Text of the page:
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I have a question about the Bitmap class. If you want to set a lot of pixels on the bitmap, then you can use the SetPixel method, but it's very slow. There is a lot of documentation on how you can speed it up with the LockBits methodes etc, so i've created a method: SetFastPixelto speed it up a bit.

However, and I'm really confused by it: Why doesn't microsoft change the implementation of SetPixel() to an implementation that's faster? In other words, is there and advantage for using SetPixel instead of the LockBits method?

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How sure are you that your implementation is faster? The MS implementation is pretty much a direct call down to GDI+ Flat API –  heavyd Nov 8 '10 at 18:22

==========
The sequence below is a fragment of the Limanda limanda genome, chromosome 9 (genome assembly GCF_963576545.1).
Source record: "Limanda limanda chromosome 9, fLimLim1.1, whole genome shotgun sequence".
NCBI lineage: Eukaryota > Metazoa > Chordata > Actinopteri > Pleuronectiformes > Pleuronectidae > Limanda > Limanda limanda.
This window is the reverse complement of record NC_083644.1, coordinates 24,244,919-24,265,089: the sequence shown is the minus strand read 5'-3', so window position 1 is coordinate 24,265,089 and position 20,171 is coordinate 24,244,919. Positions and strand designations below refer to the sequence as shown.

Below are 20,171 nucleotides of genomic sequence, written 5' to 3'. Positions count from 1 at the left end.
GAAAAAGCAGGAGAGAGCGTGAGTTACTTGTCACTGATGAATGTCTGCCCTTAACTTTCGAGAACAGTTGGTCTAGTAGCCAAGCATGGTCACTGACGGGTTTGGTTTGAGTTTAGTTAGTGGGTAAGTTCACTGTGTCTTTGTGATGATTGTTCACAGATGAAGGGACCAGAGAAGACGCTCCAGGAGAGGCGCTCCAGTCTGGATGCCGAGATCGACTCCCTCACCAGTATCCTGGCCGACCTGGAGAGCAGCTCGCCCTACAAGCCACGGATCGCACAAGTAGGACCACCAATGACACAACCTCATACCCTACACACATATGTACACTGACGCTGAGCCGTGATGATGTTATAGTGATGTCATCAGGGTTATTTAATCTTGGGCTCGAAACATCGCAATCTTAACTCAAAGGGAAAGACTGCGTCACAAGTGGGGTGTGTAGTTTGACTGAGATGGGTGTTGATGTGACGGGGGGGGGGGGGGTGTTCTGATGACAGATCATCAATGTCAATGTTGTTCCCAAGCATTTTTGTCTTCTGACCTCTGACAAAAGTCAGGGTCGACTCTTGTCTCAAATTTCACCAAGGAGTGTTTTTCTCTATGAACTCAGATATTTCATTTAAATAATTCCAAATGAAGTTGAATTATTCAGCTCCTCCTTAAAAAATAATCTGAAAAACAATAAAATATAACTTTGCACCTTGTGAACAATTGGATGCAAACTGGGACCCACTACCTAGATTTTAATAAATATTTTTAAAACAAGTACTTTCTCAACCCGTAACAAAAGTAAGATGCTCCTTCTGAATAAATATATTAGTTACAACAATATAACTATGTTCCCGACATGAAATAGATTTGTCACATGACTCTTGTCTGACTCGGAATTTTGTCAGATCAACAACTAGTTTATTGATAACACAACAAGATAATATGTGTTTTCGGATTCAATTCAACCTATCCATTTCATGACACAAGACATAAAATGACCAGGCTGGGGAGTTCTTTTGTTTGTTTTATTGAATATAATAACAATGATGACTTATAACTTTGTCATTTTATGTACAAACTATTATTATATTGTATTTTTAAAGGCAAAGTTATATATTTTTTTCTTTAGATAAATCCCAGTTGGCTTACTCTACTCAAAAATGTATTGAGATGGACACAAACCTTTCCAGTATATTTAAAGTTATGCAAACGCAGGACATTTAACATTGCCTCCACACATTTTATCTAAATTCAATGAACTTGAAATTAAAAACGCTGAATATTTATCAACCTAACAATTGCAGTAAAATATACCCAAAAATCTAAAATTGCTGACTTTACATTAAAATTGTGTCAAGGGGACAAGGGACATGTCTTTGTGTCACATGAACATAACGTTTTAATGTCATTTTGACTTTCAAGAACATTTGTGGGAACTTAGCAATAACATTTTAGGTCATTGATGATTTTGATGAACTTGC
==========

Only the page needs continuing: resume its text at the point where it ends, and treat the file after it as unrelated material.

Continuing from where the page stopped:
I'm very sure. I've used the StopWatch class to measure both execution times. The lockbits method is like 5x faster in my case (redrawing a whole bitmap (265*265). –  Timo Willemsen Nov 8 '10 at 18:24
    
Could you link these "a lot of documentation on how you can speed it up with the LockBits methodes"? –  liori Nov 8 '10 at 18:28
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@Timo I see no SetFastPixel function in any of those links. Those lock the whole bitmap and change it all at once. How are you implementing SetFastPixel that can lock/change/unlock faster than SetPixel? –  MerickOWA Nov 8 '10 at 18:34